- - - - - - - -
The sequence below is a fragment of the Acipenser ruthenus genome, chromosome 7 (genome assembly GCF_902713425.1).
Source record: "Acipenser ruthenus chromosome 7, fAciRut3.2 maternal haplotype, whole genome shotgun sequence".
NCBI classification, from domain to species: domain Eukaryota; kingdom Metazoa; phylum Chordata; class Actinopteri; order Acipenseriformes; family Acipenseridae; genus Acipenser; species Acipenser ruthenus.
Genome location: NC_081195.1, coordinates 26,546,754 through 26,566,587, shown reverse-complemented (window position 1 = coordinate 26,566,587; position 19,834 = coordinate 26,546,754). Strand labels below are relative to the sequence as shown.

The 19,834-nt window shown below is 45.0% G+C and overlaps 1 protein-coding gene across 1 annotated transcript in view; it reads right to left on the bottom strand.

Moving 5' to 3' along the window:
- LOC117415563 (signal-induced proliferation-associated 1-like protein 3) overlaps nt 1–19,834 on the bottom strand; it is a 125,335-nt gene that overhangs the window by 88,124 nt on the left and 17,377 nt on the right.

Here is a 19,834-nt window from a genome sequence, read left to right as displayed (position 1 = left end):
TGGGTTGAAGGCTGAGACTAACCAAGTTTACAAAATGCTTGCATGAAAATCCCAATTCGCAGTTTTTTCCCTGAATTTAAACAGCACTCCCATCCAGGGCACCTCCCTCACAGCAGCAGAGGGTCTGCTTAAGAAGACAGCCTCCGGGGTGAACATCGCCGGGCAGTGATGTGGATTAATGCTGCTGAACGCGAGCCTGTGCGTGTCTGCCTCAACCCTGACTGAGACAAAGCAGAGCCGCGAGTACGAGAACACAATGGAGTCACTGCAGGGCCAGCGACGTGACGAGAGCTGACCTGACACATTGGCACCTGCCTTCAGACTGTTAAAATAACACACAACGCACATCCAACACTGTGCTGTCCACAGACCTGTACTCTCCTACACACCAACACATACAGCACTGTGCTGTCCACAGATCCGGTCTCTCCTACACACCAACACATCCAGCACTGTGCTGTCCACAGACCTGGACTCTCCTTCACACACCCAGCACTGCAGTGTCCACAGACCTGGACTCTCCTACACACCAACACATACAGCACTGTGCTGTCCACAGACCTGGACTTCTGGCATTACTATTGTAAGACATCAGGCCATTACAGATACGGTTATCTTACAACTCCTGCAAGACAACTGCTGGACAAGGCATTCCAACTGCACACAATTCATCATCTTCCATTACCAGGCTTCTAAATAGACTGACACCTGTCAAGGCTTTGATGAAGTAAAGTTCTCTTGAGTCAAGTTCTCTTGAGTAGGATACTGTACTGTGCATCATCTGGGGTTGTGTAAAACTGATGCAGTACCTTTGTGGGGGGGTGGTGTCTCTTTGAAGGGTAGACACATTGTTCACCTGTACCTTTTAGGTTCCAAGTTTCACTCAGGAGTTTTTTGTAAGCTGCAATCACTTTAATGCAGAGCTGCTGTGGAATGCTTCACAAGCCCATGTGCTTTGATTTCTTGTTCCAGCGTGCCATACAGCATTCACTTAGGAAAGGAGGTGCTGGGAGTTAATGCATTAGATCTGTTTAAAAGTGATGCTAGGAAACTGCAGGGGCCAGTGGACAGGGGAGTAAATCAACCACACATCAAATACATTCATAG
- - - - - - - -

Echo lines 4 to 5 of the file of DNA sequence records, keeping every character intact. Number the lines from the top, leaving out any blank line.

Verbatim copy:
Genome location: NC_081195.1, coordinates 26,546,754 through 26,566,587, shown reverse-complemented (window position 1 = coordinate 26,566,587; position 19,834 = coordinate 26,546,754). Strand labels below are relative to the sequence as shown.

The 19,834-nt window shown below is 45.0% G+C and overlaps 1 protein-coding gene across 1 annotated transcript in view; it reads right to left on the bottom strand.